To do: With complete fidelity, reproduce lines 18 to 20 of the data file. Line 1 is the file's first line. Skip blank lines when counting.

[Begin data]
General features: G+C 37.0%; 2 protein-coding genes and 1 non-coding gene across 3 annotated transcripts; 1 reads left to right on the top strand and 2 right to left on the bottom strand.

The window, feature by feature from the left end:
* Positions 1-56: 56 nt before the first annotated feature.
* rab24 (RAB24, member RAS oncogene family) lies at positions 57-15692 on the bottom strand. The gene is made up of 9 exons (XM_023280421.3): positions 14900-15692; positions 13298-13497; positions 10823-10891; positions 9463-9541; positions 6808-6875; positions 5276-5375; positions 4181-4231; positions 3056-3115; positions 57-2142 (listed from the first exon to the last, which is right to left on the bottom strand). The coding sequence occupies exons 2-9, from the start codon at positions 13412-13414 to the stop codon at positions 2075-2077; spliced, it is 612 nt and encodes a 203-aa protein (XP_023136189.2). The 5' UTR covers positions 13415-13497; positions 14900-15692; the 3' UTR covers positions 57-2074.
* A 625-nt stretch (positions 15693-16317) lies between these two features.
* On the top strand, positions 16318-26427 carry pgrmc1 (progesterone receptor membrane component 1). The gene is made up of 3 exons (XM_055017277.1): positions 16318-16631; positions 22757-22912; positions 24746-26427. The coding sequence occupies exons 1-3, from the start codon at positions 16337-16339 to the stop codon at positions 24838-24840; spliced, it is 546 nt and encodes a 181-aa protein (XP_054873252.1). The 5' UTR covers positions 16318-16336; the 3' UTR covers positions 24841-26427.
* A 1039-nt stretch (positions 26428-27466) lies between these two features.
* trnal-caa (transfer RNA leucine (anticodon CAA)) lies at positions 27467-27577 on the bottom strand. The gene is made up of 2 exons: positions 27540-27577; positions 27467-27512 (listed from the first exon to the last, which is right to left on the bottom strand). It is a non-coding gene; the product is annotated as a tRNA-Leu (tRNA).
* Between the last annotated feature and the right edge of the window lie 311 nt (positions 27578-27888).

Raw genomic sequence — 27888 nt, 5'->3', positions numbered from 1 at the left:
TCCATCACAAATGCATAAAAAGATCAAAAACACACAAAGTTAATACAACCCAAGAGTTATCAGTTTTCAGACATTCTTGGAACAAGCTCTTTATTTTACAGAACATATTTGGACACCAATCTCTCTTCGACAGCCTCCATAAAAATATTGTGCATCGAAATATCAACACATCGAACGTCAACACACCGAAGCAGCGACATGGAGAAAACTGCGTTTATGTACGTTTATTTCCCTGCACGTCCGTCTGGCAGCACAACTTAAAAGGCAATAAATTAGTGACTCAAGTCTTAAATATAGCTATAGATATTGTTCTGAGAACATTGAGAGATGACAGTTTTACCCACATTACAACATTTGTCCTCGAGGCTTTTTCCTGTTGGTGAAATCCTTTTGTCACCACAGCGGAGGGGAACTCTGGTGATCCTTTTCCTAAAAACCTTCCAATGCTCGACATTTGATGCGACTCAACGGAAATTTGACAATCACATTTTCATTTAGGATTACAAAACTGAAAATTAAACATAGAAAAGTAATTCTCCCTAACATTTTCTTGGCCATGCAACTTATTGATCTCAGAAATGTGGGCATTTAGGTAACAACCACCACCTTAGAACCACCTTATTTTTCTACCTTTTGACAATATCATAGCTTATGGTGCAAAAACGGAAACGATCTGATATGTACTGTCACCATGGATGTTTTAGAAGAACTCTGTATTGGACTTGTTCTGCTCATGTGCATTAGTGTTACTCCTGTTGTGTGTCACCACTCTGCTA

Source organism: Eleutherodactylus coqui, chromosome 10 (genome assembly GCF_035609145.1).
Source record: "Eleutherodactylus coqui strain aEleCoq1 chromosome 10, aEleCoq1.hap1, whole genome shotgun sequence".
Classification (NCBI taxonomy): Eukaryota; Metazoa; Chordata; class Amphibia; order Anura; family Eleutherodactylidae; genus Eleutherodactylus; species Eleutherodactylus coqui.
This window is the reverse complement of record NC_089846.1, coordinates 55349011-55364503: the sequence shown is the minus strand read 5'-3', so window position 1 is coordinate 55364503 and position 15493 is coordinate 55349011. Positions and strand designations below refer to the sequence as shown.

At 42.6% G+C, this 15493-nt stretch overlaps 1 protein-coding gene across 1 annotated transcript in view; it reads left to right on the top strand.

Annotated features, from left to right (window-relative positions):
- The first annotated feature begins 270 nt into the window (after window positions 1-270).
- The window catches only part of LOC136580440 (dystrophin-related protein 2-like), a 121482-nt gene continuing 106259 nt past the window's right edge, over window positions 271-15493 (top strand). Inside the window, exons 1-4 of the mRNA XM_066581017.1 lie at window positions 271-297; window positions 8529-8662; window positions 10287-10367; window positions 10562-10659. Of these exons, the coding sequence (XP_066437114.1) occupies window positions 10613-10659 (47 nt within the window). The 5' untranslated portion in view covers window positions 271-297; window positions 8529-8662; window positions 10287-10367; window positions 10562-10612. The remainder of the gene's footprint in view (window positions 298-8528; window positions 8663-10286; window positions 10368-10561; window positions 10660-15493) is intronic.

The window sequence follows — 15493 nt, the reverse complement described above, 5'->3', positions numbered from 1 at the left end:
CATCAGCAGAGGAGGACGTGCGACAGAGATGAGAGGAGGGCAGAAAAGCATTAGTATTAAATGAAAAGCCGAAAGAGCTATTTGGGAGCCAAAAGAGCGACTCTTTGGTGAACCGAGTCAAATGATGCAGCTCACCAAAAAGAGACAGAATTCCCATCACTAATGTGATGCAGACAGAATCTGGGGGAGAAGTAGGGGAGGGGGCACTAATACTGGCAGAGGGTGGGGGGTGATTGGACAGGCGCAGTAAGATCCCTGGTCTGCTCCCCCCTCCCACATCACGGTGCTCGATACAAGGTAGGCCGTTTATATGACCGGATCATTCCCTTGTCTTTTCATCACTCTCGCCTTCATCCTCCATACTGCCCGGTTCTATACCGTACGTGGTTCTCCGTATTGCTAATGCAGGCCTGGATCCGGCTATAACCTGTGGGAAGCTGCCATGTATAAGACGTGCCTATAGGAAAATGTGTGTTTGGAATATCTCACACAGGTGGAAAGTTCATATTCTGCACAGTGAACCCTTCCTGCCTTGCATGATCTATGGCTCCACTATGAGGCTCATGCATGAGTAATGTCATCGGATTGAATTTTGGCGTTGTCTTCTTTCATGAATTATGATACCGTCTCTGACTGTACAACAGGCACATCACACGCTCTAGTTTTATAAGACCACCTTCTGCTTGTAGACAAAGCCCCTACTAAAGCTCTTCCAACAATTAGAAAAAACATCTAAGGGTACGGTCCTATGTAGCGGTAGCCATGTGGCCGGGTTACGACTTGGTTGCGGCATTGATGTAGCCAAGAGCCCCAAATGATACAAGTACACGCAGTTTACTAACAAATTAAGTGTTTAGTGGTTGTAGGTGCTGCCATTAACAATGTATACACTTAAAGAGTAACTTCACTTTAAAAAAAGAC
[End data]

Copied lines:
- The first annotated feature begins 270 nt into the window (after window positions 1-270).
- The window catches only part of LOC136580440 (dystrophin-related protein 2-like), a 121482-nt gene continuing 106259 nt past the window's right edge, over window positions 271-15493 (top strand). Inside the window, exons 1-4 of the mRNA XM_066581017.1 lie at window positions 271-297; window positions 8529-8662; window positions 10287-10367; window positions 10562-10659. Of these exons, the coding sequence (XP_066437114.1) occupies window positions 10613-10659 (47 nt within the window). The 5' untranslated portion in view covers window positions 271-297; window positions 8529-8662; window positions 10287-10367; window positions 10562-10612. The remainder of the gene's footprint in view (window positions 298-8528; window positions 8663-10286; window positions 10368-10561; window positions 10660-15493) is intronic.

The window sequence follows — 15493 nt, the reverse complement described above, 5'->3', positions numbered from 1 at the left end: